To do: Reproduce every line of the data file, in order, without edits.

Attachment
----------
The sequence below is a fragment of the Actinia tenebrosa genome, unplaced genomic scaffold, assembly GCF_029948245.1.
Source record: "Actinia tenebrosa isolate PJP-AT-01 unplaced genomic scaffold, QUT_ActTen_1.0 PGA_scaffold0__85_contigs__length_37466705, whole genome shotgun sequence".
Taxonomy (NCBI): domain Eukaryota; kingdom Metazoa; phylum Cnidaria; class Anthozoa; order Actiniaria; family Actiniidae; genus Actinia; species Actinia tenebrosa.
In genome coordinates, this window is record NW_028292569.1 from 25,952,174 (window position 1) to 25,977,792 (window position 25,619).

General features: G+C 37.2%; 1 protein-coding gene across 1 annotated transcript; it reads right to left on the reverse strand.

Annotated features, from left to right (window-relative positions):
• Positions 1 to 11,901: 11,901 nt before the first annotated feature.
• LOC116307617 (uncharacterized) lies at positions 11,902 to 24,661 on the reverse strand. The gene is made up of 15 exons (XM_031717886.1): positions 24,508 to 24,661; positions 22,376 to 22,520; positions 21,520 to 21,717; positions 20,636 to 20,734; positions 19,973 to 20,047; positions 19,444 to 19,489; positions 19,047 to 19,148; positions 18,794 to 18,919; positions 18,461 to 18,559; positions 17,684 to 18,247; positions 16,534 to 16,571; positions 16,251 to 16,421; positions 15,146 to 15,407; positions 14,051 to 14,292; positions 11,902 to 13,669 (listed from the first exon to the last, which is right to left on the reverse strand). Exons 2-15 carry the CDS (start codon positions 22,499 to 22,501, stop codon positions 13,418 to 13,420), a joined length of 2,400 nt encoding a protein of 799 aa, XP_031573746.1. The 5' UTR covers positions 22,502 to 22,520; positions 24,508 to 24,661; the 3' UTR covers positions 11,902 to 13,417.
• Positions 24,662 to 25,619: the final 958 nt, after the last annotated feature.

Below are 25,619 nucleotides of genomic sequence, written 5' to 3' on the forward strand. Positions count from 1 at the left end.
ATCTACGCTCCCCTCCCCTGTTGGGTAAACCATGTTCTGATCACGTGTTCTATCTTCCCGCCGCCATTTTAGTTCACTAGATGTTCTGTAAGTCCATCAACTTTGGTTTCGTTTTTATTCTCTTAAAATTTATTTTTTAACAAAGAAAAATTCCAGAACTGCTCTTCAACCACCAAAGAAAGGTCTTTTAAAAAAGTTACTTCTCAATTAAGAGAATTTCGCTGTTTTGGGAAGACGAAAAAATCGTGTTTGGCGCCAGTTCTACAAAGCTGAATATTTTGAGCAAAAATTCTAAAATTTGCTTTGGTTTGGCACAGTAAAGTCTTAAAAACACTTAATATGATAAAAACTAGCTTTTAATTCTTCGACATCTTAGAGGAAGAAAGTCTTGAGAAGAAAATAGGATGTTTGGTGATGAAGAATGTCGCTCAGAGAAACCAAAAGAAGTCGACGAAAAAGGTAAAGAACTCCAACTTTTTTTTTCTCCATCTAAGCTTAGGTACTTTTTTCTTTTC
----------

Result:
The sequence below is a fragment of the Actinia tenebrosa genome, unplaced genomic scaffold, assembly GCF_029948245.1.
Source record: "Actinia tenebrosa isolate PJP-AT-01 unplaced genomic scaffold, QUT_ActTen_1.0 PGA_scaffold0__85_contigs__length_37466705, whole genome shotgun sequence".
Taxonomy (NCBI): domain Eukaryota; kingdom Metazoa; phylum Cnidaria; class Anthozoa; order Actiniaria; family Actiniidae; genus Actinia; species Actinia tenebrosa.
In genome coordinates, this window is record NW_028292569.1 from 25,952,174 (window position 1) to 25,977,792 (window position 25,619).

General features: G+C 37.2%; 1 protein-coding gene across 1 annotated transcript; it reads right to left on the reverse strand.

Annotated features, from left to right (window-relative positions):
• Positions 1 to 11,901: 11,901 nt before the first annotated feature.
• LOC116307617 (uncharacterized) lies at positions 11,902 to 24,661 on the reverse strand. The gene is made up of 15 exons (XM_031717886.1): positions 24,508 to 24,661; positions 22,376 to 22,520; positions 21,520 to 21,717; positions 20,636 to 20,734; positions 19,973 to 20,047; positions 19,444 to 19,489; positions 19,047 to 19,148; positions 18,794 to 18,919; positions 18,461 to 18,559; positions 17,684 to 18,247; positions 16,534 to 16,571; positions 16,251 to 16,421; positions 15,146 to 15,407; positions 14,051 to 14,292; positions 11,902 to 13,669 (listed from the first exon to the last, which is right to left on the reverse strand). Exons 2-15 carry the CDS (start codon positions 22,499 to 22,501, stop codon positions 13,418 to 13,420), a joined length of 2,400 nt encoding a protein of 799 aa, XP_031573746.1. The 5' UTR covers positions 22,502 to 22,520; positions 24,508 to 24,661; the 3' UTR covers positions 11,902 to 13,417.
• Positions 24,662 to 25,619: the final 958 nt, after the last annotated feature.

Below are 25,619 nucleotides of genomic sequence, written 5' to 3' on the forward strand. Positions count from 1 at the left end.
ATCTACGCTCCCCTCCCCTGTTGGGTAAACCATGTTCTGATCACGTGTTCTATCTTCCCGCCGCCATTTTAGTTCACTAGATGTTCTGTAAGTCCATCAACTTTGGTTTCGTTTTTATTCTCTTAAAATTTATTTTTTAACAAAGAAAAATTCCAGAACTGCTCTTCAACCACCAAAGAAAGGTCTTTTAAAAAAGTTACTTCTCAATTAAGAGAATTTCGCTGTTTTGGGAAGACGAAAAAATCGTGTTTGGCGCCAGTTCTACAAAGCTGAATATTTTGAGCAAAAATTCTAAAATTTGCTTTGGTTTGGCACAGTAAAGTCTTAAAAACACTTAATATGATAAAAACTAGCTTTTAATTCTTCGACATCTTAGAGGAAGAAAGTCTTGAGAAGAAAATAGGATGTTTGGTGATGAAGAATGTCGCTCAGAGAAACCAAAAGAAGTCGACGAAAAAGGTAAAGAACTCCAACTTTTTTTTTCTCCATCTAAGCTTAGGTACTTTTTTCTTTTC